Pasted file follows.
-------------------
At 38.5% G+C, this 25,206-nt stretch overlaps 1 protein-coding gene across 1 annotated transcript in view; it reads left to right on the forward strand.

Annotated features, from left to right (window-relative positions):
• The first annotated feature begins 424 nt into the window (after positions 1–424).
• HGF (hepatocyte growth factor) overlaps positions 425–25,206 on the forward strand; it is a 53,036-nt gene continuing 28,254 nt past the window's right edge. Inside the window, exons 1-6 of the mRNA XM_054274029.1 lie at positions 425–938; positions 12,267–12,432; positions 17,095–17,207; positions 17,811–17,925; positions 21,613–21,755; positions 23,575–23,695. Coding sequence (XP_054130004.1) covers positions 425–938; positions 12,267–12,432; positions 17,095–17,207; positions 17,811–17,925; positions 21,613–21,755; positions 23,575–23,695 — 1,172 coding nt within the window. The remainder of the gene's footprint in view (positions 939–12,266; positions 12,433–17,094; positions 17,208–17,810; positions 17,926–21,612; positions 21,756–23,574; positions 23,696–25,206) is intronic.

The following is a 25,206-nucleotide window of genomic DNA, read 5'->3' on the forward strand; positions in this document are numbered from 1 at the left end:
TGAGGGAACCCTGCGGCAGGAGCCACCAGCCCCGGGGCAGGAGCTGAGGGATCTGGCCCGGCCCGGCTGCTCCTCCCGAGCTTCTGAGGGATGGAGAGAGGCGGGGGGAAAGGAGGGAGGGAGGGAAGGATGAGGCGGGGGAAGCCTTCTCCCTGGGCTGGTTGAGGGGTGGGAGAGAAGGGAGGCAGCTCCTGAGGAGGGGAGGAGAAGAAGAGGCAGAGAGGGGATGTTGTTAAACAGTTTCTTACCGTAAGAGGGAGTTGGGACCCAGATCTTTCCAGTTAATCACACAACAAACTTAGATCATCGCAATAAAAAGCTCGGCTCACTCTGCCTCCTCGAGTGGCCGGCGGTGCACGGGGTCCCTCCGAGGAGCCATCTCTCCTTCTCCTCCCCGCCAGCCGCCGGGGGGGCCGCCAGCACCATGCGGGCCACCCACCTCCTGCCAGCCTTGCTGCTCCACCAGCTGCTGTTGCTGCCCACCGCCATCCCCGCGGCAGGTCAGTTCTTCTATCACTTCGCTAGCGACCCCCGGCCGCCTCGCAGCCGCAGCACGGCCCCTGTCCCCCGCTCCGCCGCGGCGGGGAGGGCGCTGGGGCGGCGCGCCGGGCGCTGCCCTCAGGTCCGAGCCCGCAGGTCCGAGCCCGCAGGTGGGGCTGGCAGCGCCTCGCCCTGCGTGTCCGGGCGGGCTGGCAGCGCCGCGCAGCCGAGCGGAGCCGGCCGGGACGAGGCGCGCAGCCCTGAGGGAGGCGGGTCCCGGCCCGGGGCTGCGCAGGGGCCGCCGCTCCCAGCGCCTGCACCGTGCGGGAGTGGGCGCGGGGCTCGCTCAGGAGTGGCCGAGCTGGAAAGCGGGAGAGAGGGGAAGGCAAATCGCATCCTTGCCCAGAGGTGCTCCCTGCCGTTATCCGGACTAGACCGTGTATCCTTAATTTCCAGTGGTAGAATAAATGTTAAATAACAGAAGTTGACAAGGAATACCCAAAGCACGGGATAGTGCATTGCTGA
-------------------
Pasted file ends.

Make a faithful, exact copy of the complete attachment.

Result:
At 38.5% G+C, this 25,206-nt stretch overlaps 1 protein-coding gene across 1 annotated transcript in view; it reads left to right on the forward strand.

Annotated features, from left to right (window-relative positions):
• The first annotated feature begins 424 nt into the window (after positions 1–424).
• HGF (hepatocyte growth factor) overlaps positions 425–25,206 on the forward strand; it is a 53,036-nt gene continuing 28,254 nt past the window's right edge. Inside the window, exons 1-6 of the mRNA XM_054274029.1 lie at positions 425–938; positions 12,267–12,432; positions 17,095–17,207; positions 17,811–17,925; positions 21,613–21,755; positions 23,575–23,695. Coding sequence (XP_054130004.1) covers positions 425–938; positions 12,267–12,432; positions 17,095–17,207; positions 17,811–17,925; positions 21,613–21,755; positions 23,575–23,695 — 1,172 coding nt within the window. The remainder of the gene's footprint in view (positions 939–12,266; positions 12,433–17,094; positions 17,208–17,810; positions 17,926–21,612; positions 21,756–23,574; positions 23,696–25,206) is intronic.

The following is a 25,206-nucleotide window of genomic DNA, read 5'->3' on the forward strand; positions in this document are numbered from 1 at the left end:
TGAGGGAACCCTGCGGCAGGAGCCACCAGCCCCGGGGCAGGAGCTGAGGGATCTGGCCCGGCCCGGCTGCTCCTCCCGAGCTTCTGAGGGATGGAGAGAGGCGGGGGGAAAGGAGGGAGGGAGGGAAGGATGAGGCGGGGGAAGCCTTCTCCCTGGGCTGGTTGAGGGGTGGGAGAGAAGGGAGGCAGCTCCTGAGGAGGGGAGGAGAAGAAGAGGCAGAGAGGGGATGTTGTTAAACAGTTTCTTACCGTAAGAGGGAGTTGGGACCCAGATCTTTCCAGTTAATCACACAACAAACTTAGATCATCGCAATAAAAAGCTCGGCTCACTCTGCCTCCTCGAGTGGCCGGCGGTGCACGGGGTCCCTCCGAGGAGCCATCTCTCCTTCTCCTCCCCGCCAGCCGCCGGGGGGGCCGCCAGCACCATGCGGGCCACCCACCTCCTGCCAGCCTTGCTGCTCCACCAGCTGCTGTTGCTGCCCACCGCCATCCCCGCGGCAGGTCAGTTCTTCTATCACTTCGCTAGCGACCCCCGGCCGCCTCGCAGCCGCAGCACGGCCCCTGTCCCCCGCTCCGCCGCGGCGGGGAGGGCGCTGGGGCGGCGCGCCGGGCGCTGCCCTCAGGTCCGAGCCCGCAGGTCCGAGCCCGCAGGTGGGGCTGGCAGCGCCTCGCCCTGCGTGTCCGGGCGGGCTGGCAGCGCCGCGCAGCCGAGCGGAGCCGGCCGGGACGAGGCGCGCAGCCCTGAGGGAGGCGGGTCCCGGCCCGGGGCTGCGCAGGGGCCGCCGCTCCCAGCGCCTGCACCGTGCGGGAGTGGGCGCGGGGCTCGCTCAGGAGTGGCCGAGCTGGAAAGCGGGAGAGAGGGGAAGGCAAATCGCATCCTTGCCCAGAGGTGCTCCCTGCCGTTATCCGGACTAGACCGTGTATCCTTAATTTCCAGTGGTAGAATAAATGTTAAATAACAGAAGTTGACAAGGAATACCCAAAGCACGGGATAGTGCATTGCTGA